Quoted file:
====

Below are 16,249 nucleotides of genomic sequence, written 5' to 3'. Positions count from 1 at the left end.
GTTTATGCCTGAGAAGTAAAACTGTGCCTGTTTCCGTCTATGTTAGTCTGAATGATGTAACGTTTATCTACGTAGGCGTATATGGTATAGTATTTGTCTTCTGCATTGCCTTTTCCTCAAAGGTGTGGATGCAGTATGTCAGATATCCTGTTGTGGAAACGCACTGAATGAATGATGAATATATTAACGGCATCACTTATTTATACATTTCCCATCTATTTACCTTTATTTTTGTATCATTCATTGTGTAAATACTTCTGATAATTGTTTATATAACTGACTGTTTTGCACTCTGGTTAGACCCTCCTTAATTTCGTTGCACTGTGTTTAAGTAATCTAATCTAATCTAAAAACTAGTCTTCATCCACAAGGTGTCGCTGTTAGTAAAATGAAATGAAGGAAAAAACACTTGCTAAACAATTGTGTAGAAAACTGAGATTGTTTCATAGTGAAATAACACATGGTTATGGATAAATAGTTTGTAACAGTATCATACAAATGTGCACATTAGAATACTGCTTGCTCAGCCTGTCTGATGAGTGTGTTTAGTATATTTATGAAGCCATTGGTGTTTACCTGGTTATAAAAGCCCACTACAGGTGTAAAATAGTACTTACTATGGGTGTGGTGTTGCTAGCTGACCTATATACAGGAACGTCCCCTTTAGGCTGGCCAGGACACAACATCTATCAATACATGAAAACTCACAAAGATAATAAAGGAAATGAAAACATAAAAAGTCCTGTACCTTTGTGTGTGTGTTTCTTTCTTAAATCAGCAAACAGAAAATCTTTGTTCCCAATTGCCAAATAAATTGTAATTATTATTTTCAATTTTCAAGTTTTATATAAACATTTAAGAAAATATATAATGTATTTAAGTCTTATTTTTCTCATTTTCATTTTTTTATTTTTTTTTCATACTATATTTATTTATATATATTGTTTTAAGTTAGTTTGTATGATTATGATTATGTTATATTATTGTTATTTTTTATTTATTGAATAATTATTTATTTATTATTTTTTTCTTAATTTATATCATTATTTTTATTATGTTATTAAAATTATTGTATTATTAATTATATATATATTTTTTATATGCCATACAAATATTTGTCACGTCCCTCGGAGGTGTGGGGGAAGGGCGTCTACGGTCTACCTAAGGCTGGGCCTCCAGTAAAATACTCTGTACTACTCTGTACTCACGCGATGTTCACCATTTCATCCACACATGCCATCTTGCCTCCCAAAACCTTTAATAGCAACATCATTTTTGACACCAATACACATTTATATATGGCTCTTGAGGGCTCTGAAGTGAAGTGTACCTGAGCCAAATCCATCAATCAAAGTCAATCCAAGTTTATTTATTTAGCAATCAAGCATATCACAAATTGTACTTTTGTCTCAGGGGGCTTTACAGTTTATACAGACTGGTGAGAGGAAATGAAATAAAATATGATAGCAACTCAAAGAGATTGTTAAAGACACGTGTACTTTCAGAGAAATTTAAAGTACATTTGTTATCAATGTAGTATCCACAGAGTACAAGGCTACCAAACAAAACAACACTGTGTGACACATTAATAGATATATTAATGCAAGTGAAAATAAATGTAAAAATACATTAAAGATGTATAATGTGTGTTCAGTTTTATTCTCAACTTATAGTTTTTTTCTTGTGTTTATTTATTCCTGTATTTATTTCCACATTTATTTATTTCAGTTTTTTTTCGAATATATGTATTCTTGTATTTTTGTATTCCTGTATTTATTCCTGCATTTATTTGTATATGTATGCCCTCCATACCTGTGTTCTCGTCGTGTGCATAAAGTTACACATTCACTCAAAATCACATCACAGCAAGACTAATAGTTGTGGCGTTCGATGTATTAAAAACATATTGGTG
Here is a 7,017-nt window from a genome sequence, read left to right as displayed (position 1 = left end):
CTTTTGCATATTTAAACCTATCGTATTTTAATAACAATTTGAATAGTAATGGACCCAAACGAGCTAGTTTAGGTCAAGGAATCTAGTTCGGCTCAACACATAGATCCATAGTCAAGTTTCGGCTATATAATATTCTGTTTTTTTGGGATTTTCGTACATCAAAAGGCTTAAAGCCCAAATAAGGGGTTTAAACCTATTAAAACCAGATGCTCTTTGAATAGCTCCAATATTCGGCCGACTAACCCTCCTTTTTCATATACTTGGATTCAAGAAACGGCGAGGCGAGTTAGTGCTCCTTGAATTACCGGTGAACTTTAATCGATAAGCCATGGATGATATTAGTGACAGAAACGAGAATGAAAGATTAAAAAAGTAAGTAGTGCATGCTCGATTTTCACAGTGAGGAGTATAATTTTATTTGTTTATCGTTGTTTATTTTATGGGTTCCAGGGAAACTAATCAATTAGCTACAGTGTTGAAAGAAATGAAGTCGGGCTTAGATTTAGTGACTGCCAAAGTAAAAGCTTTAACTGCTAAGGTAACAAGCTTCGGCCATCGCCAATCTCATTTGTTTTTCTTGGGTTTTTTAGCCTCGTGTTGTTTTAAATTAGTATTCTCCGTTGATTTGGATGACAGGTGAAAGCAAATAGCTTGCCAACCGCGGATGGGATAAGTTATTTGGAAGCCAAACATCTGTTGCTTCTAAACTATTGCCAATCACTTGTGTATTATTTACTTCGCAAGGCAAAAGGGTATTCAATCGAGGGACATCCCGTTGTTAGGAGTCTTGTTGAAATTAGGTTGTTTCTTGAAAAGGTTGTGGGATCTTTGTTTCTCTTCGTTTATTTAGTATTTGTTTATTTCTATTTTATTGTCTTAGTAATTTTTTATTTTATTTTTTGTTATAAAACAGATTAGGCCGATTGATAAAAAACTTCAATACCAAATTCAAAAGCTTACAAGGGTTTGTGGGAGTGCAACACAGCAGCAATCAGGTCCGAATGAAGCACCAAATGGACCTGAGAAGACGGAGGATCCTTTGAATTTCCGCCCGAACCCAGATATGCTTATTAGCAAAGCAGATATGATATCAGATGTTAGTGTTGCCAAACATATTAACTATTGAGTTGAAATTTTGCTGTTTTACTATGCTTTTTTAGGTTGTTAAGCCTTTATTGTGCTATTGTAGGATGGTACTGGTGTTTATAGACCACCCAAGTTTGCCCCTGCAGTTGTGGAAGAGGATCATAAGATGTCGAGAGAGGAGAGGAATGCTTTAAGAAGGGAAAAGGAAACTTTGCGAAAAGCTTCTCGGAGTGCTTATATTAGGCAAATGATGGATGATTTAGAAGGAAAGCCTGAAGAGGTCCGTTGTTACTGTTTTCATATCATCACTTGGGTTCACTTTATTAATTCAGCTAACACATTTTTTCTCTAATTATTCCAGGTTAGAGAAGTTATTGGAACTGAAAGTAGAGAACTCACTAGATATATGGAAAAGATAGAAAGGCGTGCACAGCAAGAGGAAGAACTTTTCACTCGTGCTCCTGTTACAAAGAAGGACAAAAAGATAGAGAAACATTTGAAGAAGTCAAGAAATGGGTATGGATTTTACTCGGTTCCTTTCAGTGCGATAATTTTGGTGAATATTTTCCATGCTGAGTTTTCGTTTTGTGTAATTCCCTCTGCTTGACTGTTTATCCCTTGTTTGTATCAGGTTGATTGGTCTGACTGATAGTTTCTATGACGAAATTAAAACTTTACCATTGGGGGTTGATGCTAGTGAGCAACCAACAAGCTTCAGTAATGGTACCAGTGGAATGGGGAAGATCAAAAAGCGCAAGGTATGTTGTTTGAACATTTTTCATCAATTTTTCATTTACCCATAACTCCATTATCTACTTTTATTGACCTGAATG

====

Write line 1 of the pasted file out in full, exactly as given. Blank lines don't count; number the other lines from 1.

Below are 16,249 nucleotides of genomic sequence, written 5' to 3'. Positions count from 1 at the left end.